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Also check the rim tape. –  James Bradbury May 1 '13 at 16:25
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When I went from 25-35 psi to 100 psi tires, my pinch-flats went away (BMX tires, so not the same requirements/capabilities as MTB/road). The problem was that I was still using nylon mags so they kept blowing the bead. Make sure your tire AND rims match and can BOTH handle the PSI you are using. –  BillyNair May 5 '13 at 5:56
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The problem may be that your tires (700x23) are too wide for such narrow rims. According to the manufacturer, on the "Features" tab for the Mavic Ellipse:

Recommended tyre sizes: 18 to 22 mm

You may find better success with narrower tires (or alternatively, wider rims), and as suggested by Daniel R Hicks, "the narrowest tube you can find that claims to fit your tire."

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Really wish I had noticed that a long time ago. :/ Thanks for pointing that out. –  mikeTheLiar May 2 '13 at 13:02
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A tire that's too big for the rim would have lateral stability (flopping to the side) issues, and maybe strain the bead seat too much. It wouldn't cause snakebite flats. 1mm above the recommended size is unlikely to cause anything anybody could notice. –  freiheit May 2 '13 at 13:15
    
@freiheit That's what I figured, I wasn't really worried about it but it's those little details that bug ya. –  mikeTheLiar May 2 '13 at 13:38
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Already suggested is trying narrower tires. Another theory I put forward is moving up to 25mm (According to Sheldon Brown Ok on this rims) would help - more volume means more load capability (for the same pressure). I am not a roadie, but MTBer's go to bigger tires so they can run lower pressures without snakebites. Surely the same mechnaics is at play here - bigger tyre same pressure = less snakebites.

Another thing to try is cheap tubes. Sounds dumb till you consider they are made thick and heavy = more pinch resistance - it does defeat the purpose of running "1 month salary" rims tough.

Edit:.... Talcum powerder - I always rub a little on my tubes before installing - it lubricates the inetrface bettween the tire and tube.

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With wider rims, I think this would be a fantastic idea. –  amcnabb May 2 '13 at 4:13
    
@amcnabb This has been suggested before, which is why I sometimes had 25's around, but I'm getting conflicting reports now. Anything out there that can definitively settle the issue for my wheels? –  mikeTheLiar May 2 '13 at 13:03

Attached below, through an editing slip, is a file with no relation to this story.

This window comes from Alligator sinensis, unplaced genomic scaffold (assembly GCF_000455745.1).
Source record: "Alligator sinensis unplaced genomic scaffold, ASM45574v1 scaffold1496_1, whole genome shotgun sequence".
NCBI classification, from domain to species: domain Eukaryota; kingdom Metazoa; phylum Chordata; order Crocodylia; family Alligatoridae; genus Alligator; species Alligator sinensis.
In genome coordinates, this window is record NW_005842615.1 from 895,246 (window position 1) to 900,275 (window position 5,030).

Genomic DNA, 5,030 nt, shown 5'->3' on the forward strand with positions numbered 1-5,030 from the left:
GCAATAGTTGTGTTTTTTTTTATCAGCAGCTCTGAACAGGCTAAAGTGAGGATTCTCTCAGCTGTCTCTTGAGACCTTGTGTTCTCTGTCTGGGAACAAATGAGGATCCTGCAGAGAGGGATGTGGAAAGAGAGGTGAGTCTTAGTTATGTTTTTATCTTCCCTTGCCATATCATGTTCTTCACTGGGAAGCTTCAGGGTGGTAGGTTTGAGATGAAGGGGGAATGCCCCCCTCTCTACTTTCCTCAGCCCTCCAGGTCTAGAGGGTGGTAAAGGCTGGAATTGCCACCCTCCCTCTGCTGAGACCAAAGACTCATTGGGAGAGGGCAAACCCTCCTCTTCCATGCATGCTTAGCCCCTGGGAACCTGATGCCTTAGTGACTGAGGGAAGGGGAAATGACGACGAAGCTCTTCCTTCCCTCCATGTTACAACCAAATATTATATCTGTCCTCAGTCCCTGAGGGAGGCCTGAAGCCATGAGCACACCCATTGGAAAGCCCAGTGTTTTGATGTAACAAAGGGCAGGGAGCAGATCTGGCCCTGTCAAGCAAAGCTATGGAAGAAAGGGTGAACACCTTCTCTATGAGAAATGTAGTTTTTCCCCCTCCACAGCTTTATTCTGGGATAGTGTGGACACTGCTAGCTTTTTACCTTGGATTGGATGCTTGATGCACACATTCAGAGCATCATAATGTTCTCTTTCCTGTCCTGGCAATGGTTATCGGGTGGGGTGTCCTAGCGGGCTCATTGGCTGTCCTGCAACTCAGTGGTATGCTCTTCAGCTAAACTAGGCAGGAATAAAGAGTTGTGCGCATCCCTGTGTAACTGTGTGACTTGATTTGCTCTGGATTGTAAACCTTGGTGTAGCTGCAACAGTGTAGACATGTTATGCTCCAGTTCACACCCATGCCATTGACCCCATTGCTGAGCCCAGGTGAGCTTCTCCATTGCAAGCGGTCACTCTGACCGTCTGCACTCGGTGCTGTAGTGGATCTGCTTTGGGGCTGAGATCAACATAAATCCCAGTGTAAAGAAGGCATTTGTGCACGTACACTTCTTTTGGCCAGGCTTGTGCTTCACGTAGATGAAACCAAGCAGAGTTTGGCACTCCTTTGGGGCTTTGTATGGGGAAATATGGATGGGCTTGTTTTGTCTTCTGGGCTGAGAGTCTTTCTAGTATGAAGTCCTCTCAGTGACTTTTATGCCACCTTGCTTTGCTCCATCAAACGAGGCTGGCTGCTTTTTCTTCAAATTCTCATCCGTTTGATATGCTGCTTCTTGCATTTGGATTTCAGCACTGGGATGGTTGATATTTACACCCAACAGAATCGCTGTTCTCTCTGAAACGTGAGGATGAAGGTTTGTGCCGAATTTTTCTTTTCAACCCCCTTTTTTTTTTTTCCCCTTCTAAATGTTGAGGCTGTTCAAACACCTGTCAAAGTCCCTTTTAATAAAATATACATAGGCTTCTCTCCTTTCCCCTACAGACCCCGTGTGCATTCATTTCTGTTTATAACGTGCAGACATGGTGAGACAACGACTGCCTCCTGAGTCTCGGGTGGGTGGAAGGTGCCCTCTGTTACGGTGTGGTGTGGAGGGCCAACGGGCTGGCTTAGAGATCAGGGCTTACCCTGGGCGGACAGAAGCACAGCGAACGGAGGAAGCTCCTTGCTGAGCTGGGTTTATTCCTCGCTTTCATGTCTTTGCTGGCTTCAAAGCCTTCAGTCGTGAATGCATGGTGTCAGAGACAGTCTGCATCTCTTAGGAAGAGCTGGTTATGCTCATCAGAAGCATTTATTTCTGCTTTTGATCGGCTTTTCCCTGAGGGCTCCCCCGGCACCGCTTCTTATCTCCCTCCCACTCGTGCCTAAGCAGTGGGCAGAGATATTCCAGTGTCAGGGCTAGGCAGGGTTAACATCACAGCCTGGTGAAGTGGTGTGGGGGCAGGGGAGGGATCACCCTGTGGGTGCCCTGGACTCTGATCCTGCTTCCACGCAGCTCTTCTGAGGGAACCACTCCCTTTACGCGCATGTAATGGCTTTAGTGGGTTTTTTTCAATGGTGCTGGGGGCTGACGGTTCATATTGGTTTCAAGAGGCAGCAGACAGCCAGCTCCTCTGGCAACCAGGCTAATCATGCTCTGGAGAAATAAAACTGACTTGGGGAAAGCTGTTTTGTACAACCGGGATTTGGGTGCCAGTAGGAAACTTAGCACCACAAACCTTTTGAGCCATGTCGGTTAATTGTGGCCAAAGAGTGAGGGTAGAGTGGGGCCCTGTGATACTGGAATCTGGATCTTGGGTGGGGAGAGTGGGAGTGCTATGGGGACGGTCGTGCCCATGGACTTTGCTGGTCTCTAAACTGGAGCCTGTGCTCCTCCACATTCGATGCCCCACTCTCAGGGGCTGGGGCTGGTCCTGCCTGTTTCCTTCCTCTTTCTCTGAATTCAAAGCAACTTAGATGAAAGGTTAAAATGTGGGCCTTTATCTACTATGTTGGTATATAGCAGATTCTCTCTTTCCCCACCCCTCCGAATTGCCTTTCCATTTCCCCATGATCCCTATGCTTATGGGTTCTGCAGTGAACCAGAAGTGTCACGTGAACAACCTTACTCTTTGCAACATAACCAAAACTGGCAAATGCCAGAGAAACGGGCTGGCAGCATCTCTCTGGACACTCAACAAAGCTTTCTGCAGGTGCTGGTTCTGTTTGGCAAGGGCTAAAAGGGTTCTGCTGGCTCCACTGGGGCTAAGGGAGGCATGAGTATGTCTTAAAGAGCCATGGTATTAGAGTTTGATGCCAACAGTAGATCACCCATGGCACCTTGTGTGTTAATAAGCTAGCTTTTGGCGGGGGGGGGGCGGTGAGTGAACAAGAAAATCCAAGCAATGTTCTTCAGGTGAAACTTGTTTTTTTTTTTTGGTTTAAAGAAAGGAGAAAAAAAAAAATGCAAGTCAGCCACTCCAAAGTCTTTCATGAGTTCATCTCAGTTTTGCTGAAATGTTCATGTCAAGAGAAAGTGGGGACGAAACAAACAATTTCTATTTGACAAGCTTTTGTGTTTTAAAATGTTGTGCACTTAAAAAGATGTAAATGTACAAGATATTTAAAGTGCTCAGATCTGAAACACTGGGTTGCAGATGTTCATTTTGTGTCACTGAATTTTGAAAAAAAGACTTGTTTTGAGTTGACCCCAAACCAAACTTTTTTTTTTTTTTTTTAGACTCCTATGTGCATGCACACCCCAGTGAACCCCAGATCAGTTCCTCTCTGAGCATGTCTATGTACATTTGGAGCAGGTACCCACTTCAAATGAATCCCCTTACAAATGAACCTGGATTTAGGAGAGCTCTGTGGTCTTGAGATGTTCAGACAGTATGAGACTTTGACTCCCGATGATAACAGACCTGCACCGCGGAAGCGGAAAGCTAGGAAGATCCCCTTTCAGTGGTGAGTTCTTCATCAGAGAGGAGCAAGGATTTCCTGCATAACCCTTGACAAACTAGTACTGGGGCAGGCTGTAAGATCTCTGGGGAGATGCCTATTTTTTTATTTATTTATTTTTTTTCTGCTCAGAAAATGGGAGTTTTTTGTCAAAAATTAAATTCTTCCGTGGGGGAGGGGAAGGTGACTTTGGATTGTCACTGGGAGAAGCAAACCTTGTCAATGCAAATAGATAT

@mikeTheLiar I really think you need wider rims, and then you can move to narrower tires. In the meantime, all you can do is increase the air pressure as has been suggested in other answers. –  amcnabb May 2 '13 at 15:43
    
Basicly the physics of tires are such that more volume (for the ame pressure) means more load carring capacity. You get pinch flats because you ran out of load capacity, ergo, bigger tire, fewer pinch flats. Our MTB brethern worked this out a LONG time ago. –  mattnz May 2 '13 at 21:22
    
.. a wider tire is more likely to pinch if it runs out of capacity - but is less likely to run out of capacity....... –  mattnz May 2 '13 at 21:28
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My experience tells me that if you are a commuter then you should consider wider rims/tires. That said, I found Bontrager Hard Case were effective against pinch flats when I was using my road bike to commute: 23c rear, & 25c front. (Don't say it.) I used to be plagued by other types of flats on my road bike, but only in the rear. I got so desperate I tried Airless tires, which btw suck - don't bother. Also tried Slime tubes which were reasonably effective. In part to test my wider-is-better-for-commuting theory I recently bought a crossover that uses (hang on while I go look) Nimbus Flakjacket 28c tires front & rear which I mounted with liners & inflate to 120psi, 5psi under the recommended limit. Had it for oh at least 3 months. I commute every day; take longer rides on the weekends, no flats yet! My commute starts suburban & goes to urban so I've had some teeth-jarring pothole bangs.

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I never have "snake bites" in my road or ATB tubes and I've been riding for over 40 years. When you install a new tube, make sure the rim strip is centered. Coat the new tube and the inside of the tire with baby powder (talc, not cornstarch). Inflate the tube to about 30 psi. Deflate. (This removes any pinches.) Inflate to the max and ride.